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Fig. 1. TEM image of a silicon nanowire grown epitaxially on silicon (111).

Fig. 2. SEM images of silicon nanowires on silicon (111) grown at different growth temperatures and evaporation times.

3.3. Thermodynamic consideration of silicon and germanium nanowire growth In the literature there are several reports about nanowires growing in h110i direction and related thermodynamics. Wu et al. [9] found silicon nanowires predominantly growing in h110i direction if they had a diameter between 3 and 10 nm. For those wires they found that the solid/vacuum interfaces were the lowest-free-energy (111) and (100) planes. They explained that fact by the important role of surface energies for such thin nanowires. This could also be an explanation for our small wires on silicon (Fig. 8) but it cannot account for our rather thick germanium wires. Germanium nanowires both along the h111i and the h110i direction have been observed by Adhikari et al. [10]. They assumed that screw dislocations could be an explanation although they found no evidence of screw dislocations in their Ge nanowires. Kim et al. [11] investigated the growth of germanium nanowires on silicon and on GaAs. On silicon, in contrast to our results, they did not get any epitaxially grown wires whereas on GaAs, they got growth in h110i direction. They assume to have a certain amount of As/Ga dissolved in Au at the initial state of growth and thus incorporation of these species into the nanowire which could result in

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Fig. 3. Top: Tilted SEM images of a Si and a Ge wire and a sketch of facets of the Si and Ge crystal. Bottom: SEM images of Si and Ge wires and sketch of the projection of the [111] and the h110i directions onto a (111) surface.

Fig. 4. TEM images of germanium nanowires grown on germanium (111). The inset shows a HRTEM image of the interface substrate-wire.

change of the lattice parameter. According to the hypothesis of Kim et al., the nanowire then chooses a growth direction to minimize the strain. Ge et al. [12] found that supersaturation could be a reason for the growth of silicon nanowires on silicon (111) once vertically and under certain conditions along the other h111i directions. An interesting approach regarding the influence of strain and of supersaturation on nanowire growth by molecular beam epitaxy can be found in [8]. Zakharov et al. found out that supersaturation is determined by the interplay between elastic stresses and surface energy. They calculated the difference between chemical potentials of silicon atoms in the overgrown layer and on the top of the wire. On this basis, they explained the growth kinetics and the relationship between radius and length of wires. However, they did not consider the orientation of the wires.

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Fig. 5. 2D nuclei on different surfaces of the Si or Ge crystal.

To explain the different orientations between silicon and germanium nanowire growth, nucleation energies on different crystal facets were considered. We followed the idea of Grzegory et al. [13] who calculated a change in Gibbs free energy related to the formation of 2-dimensional (2D) nuclei on different surfaces of GaN. The surface orientation determines the form of the nucleus as well as the number of the resulting additional broken bonds which are created. On the basis of the lattice geometry the 2D nuclei on the three main surfaces can be derived (Fig. 5). The assumption of 2D nucleation i.e. layer by layer growth, is reasonable because it has been seen by TEM for heterostructures in semiconductor nanowires that the junctions are atomically sharp [14]. In Fig. 5 the large dots correspond to the uppermost level of the nucleus while atoms located underneath are drawn smaller. The size of the nuclei is parameterized by m, which is the number of atoms along one side of the nucleus. The total number of atoms n as well as the number of additional unsaturated bonds q are functions of m. The variation of free energy 1G, does depend on changes of volume and surface of the nucleus while it expands and reaches a stable dimension. The volume term is negative and proportional to the number of atoms in the nucleus: −n(m)1µ · 1µ is the difference in chemical potential of the single atom before and after being incorporated into the nucleus and can be expressed as function of temperature and supersaturation S:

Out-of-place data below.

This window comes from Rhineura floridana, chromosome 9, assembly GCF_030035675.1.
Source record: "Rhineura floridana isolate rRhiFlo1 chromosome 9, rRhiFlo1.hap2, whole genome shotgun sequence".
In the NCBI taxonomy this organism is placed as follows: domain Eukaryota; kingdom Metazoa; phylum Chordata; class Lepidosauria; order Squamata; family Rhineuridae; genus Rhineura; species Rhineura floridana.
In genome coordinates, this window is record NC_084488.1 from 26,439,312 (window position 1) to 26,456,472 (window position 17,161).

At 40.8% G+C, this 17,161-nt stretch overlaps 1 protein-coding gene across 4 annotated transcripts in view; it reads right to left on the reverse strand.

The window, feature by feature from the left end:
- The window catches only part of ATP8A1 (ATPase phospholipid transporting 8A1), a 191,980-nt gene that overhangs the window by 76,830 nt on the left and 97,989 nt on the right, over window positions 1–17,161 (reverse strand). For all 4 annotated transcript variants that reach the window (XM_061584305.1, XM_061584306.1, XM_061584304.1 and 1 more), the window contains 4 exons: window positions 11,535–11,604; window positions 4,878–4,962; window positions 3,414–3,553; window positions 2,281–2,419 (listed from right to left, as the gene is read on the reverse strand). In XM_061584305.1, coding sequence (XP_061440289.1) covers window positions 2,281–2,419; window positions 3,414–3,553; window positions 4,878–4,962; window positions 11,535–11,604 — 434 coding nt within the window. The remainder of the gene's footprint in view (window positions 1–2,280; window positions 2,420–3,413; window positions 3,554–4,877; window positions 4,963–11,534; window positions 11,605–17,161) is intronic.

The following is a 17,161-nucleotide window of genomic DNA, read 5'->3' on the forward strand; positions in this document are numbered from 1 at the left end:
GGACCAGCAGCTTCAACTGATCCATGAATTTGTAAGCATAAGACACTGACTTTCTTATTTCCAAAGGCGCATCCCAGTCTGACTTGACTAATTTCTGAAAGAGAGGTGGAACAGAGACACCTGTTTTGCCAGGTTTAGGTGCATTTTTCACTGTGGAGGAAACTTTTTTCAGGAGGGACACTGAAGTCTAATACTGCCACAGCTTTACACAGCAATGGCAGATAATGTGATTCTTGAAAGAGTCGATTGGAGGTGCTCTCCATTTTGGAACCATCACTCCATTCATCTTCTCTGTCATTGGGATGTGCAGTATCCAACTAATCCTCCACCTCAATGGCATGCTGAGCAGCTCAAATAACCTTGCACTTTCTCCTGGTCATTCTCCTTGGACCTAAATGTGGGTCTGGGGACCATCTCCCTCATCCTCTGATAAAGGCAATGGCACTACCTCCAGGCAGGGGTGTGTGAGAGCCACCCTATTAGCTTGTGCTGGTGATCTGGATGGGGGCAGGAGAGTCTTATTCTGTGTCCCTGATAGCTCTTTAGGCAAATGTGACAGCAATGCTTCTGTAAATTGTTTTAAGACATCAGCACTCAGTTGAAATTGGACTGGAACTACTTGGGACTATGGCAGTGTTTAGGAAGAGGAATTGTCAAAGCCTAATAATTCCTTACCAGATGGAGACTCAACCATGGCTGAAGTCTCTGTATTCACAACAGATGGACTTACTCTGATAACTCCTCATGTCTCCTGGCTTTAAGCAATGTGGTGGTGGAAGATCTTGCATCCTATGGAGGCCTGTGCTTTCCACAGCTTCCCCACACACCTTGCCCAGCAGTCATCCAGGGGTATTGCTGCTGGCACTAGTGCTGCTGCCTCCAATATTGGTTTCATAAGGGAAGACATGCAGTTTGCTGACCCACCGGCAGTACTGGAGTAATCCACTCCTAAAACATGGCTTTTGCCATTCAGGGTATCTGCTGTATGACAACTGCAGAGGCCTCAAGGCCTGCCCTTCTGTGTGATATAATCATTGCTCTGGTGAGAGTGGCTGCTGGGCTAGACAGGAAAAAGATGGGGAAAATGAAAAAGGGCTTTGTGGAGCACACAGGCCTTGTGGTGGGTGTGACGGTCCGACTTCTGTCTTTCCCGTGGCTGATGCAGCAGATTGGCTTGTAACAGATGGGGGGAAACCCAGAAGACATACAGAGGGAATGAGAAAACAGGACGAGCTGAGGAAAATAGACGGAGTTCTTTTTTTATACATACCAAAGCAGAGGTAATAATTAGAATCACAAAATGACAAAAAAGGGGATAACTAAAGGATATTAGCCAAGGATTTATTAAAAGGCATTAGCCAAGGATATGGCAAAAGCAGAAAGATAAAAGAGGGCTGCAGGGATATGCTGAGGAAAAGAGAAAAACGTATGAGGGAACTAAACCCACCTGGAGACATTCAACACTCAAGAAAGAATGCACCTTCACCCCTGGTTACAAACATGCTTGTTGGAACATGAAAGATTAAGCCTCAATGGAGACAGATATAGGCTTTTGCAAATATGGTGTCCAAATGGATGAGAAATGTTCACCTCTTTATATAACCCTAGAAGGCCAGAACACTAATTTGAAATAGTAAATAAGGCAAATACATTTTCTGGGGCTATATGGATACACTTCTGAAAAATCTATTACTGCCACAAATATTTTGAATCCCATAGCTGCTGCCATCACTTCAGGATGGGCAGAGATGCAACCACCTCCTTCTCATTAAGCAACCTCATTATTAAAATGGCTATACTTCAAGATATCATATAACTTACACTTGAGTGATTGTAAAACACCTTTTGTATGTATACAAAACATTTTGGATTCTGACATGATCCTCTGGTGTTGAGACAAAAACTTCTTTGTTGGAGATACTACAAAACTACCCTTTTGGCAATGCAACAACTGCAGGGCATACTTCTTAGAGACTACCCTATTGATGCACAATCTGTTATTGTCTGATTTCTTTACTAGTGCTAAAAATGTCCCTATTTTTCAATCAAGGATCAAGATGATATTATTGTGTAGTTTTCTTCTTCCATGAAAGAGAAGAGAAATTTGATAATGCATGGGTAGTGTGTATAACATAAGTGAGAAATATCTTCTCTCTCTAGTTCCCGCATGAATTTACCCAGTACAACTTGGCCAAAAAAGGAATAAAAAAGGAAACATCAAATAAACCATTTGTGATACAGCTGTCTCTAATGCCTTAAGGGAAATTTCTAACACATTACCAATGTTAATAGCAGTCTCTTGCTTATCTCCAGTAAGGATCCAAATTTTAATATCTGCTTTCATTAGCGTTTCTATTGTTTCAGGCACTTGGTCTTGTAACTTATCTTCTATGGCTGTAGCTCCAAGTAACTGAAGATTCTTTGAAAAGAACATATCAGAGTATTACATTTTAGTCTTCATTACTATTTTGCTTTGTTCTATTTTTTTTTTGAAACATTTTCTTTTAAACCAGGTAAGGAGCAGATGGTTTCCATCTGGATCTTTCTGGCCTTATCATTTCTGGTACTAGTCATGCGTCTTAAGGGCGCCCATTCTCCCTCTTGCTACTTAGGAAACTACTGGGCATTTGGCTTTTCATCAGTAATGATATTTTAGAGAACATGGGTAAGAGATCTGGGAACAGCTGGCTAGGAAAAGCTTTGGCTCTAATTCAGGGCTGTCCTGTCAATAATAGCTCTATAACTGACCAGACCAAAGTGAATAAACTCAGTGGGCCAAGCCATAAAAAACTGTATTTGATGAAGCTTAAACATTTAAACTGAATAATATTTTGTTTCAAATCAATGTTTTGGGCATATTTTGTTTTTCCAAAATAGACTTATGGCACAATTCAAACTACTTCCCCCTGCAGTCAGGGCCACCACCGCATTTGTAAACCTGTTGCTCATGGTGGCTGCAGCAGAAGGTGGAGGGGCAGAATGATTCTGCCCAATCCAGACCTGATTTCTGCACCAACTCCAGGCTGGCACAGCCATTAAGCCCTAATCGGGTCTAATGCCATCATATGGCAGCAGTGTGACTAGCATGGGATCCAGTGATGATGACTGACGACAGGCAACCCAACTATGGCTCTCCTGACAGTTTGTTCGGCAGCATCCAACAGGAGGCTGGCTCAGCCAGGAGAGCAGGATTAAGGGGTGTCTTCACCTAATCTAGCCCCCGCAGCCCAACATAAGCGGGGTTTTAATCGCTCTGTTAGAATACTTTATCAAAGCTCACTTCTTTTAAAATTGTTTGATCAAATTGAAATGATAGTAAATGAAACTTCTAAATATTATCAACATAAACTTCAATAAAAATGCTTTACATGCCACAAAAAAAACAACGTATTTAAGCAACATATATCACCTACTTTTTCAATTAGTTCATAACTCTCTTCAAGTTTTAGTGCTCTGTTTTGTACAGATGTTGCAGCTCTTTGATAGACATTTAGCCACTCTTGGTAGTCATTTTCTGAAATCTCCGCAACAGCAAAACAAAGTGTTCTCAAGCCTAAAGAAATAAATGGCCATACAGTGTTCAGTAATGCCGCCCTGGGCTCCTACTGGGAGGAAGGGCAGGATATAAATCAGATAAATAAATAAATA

1µ = kT · ln S .

(1)

The surface term is positive and proportional to the number of additional dangling bonds which result from extending the surface of the nucleus: q(m)Φ · Φ is the energy of a dangling bond. Thus, for 1G the following holds:

1G(m) = −n(m) · 1µ + q(m) · Φ .

(2)

To determine m , the number of atoms along one side of the critical nucleus, the derivative of 1G with respect to m has to be equal to zero. Inserting m∗ into Eq. (2) results in 1G∗ , the energy necessary to form a critical nucleus. As 1µ, also 1G∗ is a function of temperature and supersaturation. For the three different surfaces, the following relations are found: ∗

1

1G∗ (111) = − kT · ln S + 2

Φ2 3 kT · ln S 8

(3)

Φ2 2 kT · ln S 1 Φ2 1G∗ (100) = . 2 kT · ln S 1G∗ (110) =

3

Φ is not known for the growth from solution. From a qualitative plot which compares the nucleation energies of the (111) and the (110) surfaces (Fig. 6), it can be seen that at lower supersaturation, nucleation on (110) is favored whereas at higher supersaturation, nucleation on (111) is favored. The intersection is for higher temperatures at lower supersaturation. This is valid for both silicon and germanium. Because the energy of a Si–Si bond (3.73 eV) is larger than the one of a Ge–Ge bond (3.56 eV) [15], also Φ is supposed to be larger for silicon than for germanium.